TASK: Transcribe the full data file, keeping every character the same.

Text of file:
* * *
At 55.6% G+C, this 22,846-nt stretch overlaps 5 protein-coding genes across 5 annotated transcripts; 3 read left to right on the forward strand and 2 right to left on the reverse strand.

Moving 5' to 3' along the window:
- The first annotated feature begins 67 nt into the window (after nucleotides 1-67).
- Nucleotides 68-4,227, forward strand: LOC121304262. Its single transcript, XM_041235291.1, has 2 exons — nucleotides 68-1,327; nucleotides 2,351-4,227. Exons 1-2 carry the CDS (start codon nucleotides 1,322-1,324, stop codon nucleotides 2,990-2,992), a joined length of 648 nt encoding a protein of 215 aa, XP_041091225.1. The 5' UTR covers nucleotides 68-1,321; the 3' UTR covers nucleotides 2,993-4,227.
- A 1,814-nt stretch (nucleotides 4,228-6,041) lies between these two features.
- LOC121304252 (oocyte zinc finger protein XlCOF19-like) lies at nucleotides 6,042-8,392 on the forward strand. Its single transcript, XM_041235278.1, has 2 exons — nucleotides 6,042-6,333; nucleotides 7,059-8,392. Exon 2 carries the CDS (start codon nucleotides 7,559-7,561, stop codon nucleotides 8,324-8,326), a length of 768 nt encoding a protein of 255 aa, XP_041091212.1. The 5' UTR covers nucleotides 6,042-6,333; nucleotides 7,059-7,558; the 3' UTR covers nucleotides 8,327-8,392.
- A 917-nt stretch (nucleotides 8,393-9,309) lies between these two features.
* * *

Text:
At 55.6% G+C, this 22,846-nt stretch overlaps 5 protein-coding genes across 5 annotated transcripts; 3 read left to right on the forward strand and 2 right to left on the reverse strand.

Moving 5' to 3' along the window:
- The first annotated feature begins 67 nt into the window (after nucleotides 1-67).
- Nucleotides 68-4,227, forward strand: LOC121304262. Its single transcript, XM_041235291.1, has 2 exons — nucleotides 68-1,327; nucleotides 2,351-4,227. Exons 1-2 carry the CDS (start codon nucleotides 1,322-1,324, stop codon nucleotides 2,990-2,992), a joined length of 648 nt encoding a protein of 215 aa, XP_041091225.1. The 5' UTR covers nucleotides 68-1,321; the 3' UTR covers nucleotides 2,993-4,227.
- A 1,814-nt stretch (nucleotides 4,228-6,041) lies between these two features.
- LOC121304252 (oocyte zinc finger protein XlCOF19-like) lies at nucleotides 6,042-8,392 on the forward strand. Its single transcript, XM_041235278.1, has 2 exons — nucleotides 6,042-6,333; nucleotides 7,059-8,392. Exon 2 carries the CDS (start codon nucleotides 7,559-7,561, stop codon nucleotides 8,324-8,326), a length of 768 nt encoding a protein of 255 aa, XP_041091212.1. The 5' UTR covers nucleotides 6,042-6,333; nucleotides 7,059-7,558; the 3' UTR covers nucleotides 8,327-8,392.
- A 917-nt stretch (nucleotides 8,393-9,309) lies between these two features.